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What Does AAP's Punjab Victory Tell Us About Its 'Soft-Hindutva' Politics?

Despite the unpopularity of communal politics in Punjab, AAP borrowed a few tactics from BJP's playbook.

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What Does AAP's Punjab Victory Tell Us About Its 'Soft-Hindutva' Politics?
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The results for five state assembly elections are out and Arvind Kejriwal's Aam Aadmi Party (AAP) has clearly emerged as the biggest winner despite the BJP retaining power in 4 out of these 5 states including Uttar Pradesh — one of India's biggest, most important and politically complex battleground.

AAP decimated the Congress in Punjab by winning 92 out of 117 assembly constituencies. Never before has any party won these many seats in Punjab assembly since the state's reorganisation in 1966.

While several factors worked to AAP's advantage, its victory is being attributed to a massive anti-incumbency against traditional players in the state politics with people on ground having voted for "change". People are also lauding the party for a clear and focused campaign highlighting important issues like unemployment, corruption, inflation, education, and healthcare.

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It is, however, pertinent to look at another aspect of AAP's campaign in Punjab — the party's alleged soft Hindutva politics — which gives us an insight into its national ambitions and ideological positioning.

This is crucial vis-a-vis its preparations for the state assembly elections in Himachal Pradesh and Gujarat, and eventually for the 2024 general elections.

Kejriwal's Soft-Hindutva: Footnotes From Punjab

As BJP's saffron politics pivoted on its narrative of Hindutva remains fashionable in states like Uttar Pradesh, Madhya Pradesh, Uttarakhand, Haryana, Gujarat, Karnataka, and many others, Punjab has managed to become an exception with few takers for the communal Hindu Vs Muslim narrative.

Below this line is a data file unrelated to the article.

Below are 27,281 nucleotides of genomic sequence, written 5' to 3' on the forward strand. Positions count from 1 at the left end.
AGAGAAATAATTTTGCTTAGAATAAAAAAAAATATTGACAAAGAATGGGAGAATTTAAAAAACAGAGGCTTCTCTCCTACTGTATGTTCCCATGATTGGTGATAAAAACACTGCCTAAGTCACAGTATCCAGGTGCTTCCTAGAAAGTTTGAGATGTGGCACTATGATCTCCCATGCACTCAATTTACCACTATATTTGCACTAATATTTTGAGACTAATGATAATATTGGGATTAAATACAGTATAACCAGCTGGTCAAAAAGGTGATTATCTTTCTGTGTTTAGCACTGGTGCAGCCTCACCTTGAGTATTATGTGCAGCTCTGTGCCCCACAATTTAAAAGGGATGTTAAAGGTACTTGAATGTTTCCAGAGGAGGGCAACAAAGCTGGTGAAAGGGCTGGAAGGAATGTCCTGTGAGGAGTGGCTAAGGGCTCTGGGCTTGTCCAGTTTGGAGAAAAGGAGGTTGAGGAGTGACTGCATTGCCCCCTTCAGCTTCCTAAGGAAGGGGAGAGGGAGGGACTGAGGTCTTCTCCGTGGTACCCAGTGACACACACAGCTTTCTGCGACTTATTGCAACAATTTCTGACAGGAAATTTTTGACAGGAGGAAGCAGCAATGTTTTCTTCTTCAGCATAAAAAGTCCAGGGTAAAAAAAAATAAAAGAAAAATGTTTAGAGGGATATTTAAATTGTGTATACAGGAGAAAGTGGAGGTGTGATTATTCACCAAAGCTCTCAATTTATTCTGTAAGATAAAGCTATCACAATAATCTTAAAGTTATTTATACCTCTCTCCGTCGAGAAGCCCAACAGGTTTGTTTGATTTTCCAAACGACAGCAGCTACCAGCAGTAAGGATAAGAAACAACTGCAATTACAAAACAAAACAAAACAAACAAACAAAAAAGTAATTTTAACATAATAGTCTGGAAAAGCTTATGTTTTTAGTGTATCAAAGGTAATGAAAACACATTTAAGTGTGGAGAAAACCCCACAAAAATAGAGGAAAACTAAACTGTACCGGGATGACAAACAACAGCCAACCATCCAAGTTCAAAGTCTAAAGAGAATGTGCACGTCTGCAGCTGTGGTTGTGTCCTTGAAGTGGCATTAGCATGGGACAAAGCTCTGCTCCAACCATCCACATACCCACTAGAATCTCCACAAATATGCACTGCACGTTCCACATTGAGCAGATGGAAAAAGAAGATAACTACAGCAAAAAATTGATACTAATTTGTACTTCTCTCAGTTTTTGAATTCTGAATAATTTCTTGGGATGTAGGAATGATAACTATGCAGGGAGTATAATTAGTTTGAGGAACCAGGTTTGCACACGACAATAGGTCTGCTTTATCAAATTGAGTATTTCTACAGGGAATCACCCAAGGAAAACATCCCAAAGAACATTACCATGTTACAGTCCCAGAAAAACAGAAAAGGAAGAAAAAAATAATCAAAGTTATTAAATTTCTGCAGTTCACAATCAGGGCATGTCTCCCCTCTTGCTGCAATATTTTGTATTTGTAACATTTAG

In the run-up to the 2022 assembly elections the BJP carefully tested waters for its Hindutva agenda in Hindu-dominated pockets of Amritsar, Jalandhar, Fazilka, Rajpura, Pathankot, and Hoshiarpur. Slogans like “Jo Ram ko laye hai, hum unko layenge, Punjab mein hum fir se, bhagwa fehrayenge" and "Ayodhya bas jhaanki hai, kashi abhi baaki hai", were raised and issues of Kashmir, national security, were the major planks for the saffron party which does not enjoy much popularity in the state.

Interestingly, even though the unpopularity of communal and right-wing politics in Punjab was never a guarded secret, the Aam Aadmi Party still did not shy away from using a few tactics from BJP's playbook.

Arvind Kejriwal, on 15 February, five days before the state went to polls said that the breach in prime minister Narendra Modi's security has Hindus and traders in the state worried. "After the Prime Minister’s security lapse, Hindus and traders in Punjab are worried. They have fears about internal security," he said.

Earlier in December, AAP had carried out a Tiranga Yatra in parts of Jalandhar which Kejriwal said would be "carried out in an atmosphere of patriotism amid chants of Bharat mata ki jai."